The biggest drawback for SLV is it doesn’t leverage silver.  The best anyone can ever hope for in SLV is whatever silver does less 0.5% annually for this ETF’s fees.  In a spectacular year like 2010 where silver rocketed 83.1% higher, this is certainly a heck of a deal.  But in general, even last year, elite silver stocks can mightily leverage the underlying gains in silver.  One of our long-term silver-stock investments soared over 1000% between when we recommended it in 2008’s stock panic to last autumn, compared to 200% gains in silver!


So though I’ve owned and recommended physical-silver coins as long-term investments since silver traded near $4 in late 2001, and I think SLV is a super-awesome trading vehicle, most of my silver capital is deployed in high-potential silver stocks.  Their gains over this secular bull have and will continue to dwarf silver’s.  And unlike options, great silver stocks have no expiration dates and aren’t constantly bleeding time value.  Silver stocks offer the best bang for your buck by far in this silver bull!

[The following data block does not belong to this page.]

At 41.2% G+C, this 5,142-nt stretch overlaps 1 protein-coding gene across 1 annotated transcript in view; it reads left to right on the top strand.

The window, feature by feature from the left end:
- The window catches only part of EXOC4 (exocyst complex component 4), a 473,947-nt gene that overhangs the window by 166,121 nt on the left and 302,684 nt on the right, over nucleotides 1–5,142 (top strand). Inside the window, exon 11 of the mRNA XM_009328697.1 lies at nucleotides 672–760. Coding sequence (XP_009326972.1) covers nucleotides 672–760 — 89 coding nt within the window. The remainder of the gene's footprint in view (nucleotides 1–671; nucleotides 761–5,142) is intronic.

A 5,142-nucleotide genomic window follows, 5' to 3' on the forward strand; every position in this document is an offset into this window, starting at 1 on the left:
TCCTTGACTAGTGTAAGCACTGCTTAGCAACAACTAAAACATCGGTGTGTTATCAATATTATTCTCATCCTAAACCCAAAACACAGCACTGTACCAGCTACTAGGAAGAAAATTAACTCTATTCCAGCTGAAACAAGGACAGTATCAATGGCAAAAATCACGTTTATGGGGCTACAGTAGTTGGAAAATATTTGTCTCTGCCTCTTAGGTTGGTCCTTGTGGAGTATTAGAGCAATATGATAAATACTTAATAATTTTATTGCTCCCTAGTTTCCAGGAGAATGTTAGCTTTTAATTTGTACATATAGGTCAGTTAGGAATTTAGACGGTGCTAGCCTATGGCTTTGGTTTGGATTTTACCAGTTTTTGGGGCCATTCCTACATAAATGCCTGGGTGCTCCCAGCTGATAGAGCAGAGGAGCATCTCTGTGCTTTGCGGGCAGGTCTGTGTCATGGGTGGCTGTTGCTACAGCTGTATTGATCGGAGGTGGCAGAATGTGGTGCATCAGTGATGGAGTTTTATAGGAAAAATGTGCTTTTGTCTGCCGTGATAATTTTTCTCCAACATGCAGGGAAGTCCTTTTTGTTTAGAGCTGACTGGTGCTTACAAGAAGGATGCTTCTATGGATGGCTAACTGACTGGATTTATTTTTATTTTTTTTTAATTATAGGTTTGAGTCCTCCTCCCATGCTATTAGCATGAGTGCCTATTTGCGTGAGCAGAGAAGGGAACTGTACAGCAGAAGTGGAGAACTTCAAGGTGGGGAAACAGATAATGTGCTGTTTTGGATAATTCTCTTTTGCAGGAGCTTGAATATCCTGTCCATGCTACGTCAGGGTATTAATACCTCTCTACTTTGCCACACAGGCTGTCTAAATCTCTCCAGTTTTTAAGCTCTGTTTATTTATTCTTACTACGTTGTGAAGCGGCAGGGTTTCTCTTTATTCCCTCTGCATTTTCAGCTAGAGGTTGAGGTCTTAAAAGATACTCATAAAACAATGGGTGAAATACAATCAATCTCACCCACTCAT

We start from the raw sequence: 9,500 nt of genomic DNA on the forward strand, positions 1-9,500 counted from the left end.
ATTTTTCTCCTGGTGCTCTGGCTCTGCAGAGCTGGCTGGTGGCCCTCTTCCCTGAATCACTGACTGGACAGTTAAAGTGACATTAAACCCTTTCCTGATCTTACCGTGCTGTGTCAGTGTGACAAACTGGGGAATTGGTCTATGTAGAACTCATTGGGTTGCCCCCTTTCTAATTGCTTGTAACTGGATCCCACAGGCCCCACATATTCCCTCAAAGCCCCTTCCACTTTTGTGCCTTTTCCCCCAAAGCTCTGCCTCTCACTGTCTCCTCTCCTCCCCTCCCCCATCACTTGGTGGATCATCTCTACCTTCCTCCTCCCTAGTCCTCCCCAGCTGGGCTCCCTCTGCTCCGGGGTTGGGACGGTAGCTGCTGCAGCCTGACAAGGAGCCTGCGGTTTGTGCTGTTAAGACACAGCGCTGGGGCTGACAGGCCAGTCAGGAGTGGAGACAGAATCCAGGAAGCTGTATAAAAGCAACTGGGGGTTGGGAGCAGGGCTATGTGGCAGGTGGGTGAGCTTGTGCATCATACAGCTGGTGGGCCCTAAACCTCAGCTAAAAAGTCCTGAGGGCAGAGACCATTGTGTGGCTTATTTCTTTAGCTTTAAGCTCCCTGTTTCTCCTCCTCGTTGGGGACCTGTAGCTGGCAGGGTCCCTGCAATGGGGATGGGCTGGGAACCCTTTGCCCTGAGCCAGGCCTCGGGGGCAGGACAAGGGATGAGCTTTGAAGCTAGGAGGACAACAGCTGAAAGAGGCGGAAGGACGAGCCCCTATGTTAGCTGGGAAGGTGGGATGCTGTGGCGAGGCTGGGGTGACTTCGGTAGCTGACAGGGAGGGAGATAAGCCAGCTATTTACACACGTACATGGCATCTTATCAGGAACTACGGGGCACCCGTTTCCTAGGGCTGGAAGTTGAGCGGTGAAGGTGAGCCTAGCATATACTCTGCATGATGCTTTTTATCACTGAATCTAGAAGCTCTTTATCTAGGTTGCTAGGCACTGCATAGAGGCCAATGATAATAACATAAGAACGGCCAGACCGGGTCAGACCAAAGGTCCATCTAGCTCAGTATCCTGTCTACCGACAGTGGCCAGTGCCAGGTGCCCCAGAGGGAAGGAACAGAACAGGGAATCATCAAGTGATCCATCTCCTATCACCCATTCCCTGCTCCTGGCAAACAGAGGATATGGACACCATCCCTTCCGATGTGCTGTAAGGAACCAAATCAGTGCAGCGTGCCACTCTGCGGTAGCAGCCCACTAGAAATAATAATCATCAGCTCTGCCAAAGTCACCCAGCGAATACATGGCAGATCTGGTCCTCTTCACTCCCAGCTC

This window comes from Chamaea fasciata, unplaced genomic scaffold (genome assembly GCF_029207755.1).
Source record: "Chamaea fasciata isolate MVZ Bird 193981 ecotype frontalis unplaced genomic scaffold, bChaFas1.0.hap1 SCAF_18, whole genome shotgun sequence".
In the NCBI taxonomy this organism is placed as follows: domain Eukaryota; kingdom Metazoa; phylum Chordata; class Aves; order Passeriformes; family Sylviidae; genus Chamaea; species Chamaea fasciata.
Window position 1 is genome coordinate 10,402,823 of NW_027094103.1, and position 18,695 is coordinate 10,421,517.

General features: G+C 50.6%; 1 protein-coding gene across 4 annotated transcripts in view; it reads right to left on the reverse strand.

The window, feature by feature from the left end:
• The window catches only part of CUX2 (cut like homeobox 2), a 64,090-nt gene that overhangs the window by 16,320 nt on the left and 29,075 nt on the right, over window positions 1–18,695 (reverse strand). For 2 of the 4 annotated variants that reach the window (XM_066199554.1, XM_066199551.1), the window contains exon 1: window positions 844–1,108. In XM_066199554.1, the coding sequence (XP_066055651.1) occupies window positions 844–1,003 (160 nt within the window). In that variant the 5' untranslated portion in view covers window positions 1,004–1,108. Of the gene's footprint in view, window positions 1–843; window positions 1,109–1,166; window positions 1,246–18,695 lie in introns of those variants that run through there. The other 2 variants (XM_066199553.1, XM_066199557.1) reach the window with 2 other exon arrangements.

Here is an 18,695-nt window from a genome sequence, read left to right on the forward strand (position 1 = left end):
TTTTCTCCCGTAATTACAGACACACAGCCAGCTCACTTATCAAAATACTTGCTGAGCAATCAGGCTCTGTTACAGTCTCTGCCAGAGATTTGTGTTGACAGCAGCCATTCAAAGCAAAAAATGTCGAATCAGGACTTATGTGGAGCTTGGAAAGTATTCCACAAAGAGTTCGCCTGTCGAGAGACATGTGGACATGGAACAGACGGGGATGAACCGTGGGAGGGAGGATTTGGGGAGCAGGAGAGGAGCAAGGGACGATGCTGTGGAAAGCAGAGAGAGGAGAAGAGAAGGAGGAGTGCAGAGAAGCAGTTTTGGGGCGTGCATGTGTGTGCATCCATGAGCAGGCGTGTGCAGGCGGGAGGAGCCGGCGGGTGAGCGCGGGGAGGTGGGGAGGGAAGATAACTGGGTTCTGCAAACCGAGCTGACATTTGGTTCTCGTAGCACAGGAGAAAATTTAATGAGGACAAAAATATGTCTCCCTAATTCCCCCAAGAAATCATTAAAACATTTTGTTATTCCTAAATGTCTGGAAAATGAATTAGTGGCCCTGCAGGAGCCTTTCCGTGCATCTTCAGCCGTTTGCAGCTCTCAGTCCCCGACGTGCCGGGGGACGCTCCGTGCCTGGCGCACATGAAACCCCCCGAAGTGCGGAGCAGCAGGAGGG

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The bottom line is SLV has become a juggernaut in the silver world, a force to be reckoned with.  Silver investors and speculators, regardless of whether or not they own SLV, can only ignore this ETF at their own peril.  Stock-market investors have aggregate pools of capital vast beyond imagination, and SLV opened up the first direct conduit in history between them and silver.  The results have been fun to watch.


SLV’s already-large impact on silver prices should only grow.  Relative to their stock-market capital, stock-market investors’ silver exposure remains vanishingly small.  Thus SLV has nearly endless room to grow more popular, shunting tens of billions of more dollars into the physical silver market.  And so far, stock investors as a group have not been quick to dump their SLV shares even in big silver selloffs.  This is a very bullish omen for SLV’s future impact on silver.


Adam Hamilton, CPA     January 14, 2011     Subscribe